Desperately Seeking Wisdom in Egypt

With the deaths of over 600 people in one day,  last  Wednesday was the most violent day in Egypt, since its 2011 revolution. Many have died before, and after that day.

And the world is helplessly and hopelessly watching Egypt being pushed onto the brink of a civil war. No one seems to know what to do! 

The question I have is this. Where has wisdom gone?
The interim government’s prime minister proposes to legally dissolve the Muslim Brotherhood. Its members are the key supporters of Mohammed Morsi, whose ousting as president sparked this Egypt’s stand-off. Is the Prime Minister’s proposal wise?
The pro-Morsi camp announces that  they will hold more protests to denounce attacks on peaceful protestors by government forces. They said they will also denounce the new legal proposals. Are these anti-government protestors being wise?
In fact, what do these bloody clashes between the anti government protestors and the government forces actually tell us? About Egyptians?
Long long ago, there was a time, in the ancient times, when the world looked at Egypt for wisdom. Egypt was the standard by which the rest of the world got measured for its wisdom.
There is a note in the Bible that says “Solomon’s wisdom was greater than all the wisdom of Egypt”. 
Quite clearly, it tells us that those who measured wisdom had considered the wisdom of Egyptians as the standard or the benchmark then. But it is apparent now, that today’s Egypt and Egyptians will not be anywhere near that ancient standard, or reputation.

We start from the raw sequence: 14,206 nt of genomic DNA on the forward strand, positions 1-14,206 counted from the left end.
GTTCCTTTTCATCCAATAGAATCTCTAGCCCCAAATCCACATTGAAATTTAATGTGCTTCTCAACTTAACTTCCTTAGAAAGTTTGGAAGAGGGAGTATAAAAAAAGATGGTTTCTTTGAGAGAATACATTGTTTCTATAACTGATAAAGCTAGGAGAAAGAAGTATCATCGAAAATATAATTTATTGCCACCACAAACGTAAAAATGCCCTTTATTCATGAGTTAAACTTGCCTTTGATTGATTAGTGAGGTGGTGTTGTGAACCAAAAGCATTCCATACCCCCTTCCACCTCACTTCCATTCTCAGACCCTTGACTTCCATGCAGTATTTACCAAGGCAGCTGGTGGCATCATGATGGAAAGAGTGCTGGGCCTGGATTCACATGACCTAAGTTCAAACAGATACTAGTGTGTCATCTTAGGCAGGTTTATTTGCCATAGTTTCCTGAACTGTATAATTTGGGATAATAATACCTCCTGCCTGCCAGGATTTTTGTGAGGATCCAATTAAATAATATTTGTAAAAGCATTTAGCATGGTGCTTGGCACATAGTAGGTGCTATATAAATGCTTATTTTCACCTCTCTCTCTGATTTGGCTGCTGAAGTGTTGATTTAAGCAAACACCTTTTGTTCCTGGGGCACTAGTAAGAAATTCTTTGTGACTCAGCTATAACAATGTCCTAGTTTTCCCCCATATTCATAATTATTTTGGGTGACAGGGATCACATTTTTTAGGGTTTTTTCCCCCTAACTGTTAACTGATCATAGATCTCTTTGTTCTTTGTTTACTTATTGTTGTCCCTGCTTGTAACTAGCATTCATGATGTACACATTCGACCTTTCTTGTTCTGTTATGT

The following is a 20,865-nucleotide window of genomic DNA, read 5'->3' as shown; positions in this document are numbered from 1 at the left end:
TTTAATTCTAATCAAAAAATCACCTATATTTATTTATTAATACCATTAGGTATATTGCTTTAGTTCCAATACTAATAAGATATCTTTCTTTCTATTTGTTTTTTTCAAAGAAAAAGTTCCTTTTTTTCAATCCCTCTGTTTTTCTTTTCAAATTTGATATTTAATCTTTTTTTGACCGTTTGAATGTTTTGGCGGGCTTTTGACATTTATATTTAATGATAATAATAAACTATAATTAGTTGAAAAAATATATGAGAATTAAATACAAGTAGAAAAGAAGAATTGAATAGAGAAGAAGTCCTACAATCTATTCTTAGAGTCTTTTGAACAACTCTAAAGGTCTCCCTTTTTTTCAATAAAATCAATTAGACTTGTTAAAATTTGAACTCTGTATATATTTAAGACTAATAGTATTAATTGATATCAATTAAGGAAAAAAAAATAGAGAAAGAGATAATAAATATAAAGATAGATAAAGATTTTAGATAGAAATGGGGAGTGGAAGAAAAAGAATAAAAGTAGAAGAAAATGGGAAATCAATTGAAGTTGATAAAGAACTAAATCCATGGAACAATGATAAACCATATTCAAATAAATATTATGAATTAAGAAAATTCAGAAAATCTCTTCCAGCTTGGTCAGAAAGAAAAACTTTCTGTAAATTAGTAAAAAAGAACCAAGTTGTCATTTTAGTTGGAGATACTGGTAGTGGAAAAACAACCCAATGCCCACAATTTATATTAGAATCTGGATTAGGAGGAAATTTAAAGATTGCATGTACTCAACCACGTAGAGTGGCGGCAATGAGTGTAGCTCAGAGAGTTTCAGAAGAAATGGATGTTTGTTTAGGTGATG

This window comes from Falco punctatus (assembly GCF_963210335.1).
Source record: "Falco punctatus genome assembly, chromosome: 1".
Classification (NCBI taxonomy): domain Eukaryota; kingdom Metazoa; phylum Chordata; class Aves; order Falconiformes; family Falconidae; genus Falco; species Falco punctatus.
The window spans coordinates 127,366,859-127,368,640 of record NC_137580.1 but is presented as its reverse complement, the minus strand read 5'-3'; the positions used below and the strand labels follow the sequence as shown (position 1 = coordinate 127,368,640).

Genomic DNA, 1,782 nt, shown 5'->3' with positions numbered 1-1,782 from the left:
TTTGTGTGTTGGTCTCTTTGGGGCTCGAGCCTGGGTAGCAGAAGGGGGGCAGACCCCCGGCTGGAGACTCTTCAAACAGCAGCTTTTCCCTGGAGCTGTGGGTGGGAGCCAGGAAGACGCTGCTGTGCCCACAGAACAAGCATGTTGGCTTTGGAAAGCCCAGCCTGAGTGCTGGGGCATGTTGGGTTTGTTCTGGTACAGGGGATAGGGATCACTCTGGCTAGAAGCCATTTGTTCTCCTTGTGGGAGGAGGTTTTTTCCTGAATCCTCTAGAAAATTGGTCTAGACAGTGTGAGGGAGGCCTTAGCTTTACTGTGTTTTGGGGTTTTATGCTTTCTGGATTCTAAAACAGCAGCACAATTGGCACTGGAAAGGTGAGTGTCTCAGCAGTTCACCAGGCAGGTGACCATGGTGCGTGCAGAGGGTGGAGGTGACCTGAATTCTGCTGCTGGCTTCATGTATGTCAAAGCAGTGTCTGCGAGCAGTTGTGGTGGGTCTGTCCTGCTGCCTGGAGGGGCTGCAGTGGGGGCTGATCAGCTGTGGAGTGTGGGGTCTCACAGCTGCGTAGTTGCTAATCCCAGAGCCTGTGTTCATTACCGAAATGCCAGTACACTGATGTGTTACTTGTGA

The bloody massacre tells us that  ‘reason’ is being thrown to winds. Despite requests by other governments to handle the situation carefully, and with peaceful talks, both sides are unable to get to the table.
Whether it is the seige of the Cairo mosque on Saturday, or whether it is the interim Vice President’s resignation earlier, things are spiraling out of control.
Whether one argues that US will cut aid to Egypt, in billions, which it gives for military support, or whether one expects clashes to intensify, it may get too rough for ineffective leadership.
Let us just hope that it will not last long. Let us hope that the leaders will control the situation sensibly and the protestors will not use any violence at all.
In a complicated political situation in Shakespeare’s ‘Julius Caesar’, Mark Antony gives his funeral oratory over Caeser’s body. It has these words: “O judgement thou art fled to brutish beasts, and men have lost their reason”.
In that story, finally, reason prevails.
In this current Egyptian tragedy too, let us hope that reason prevails.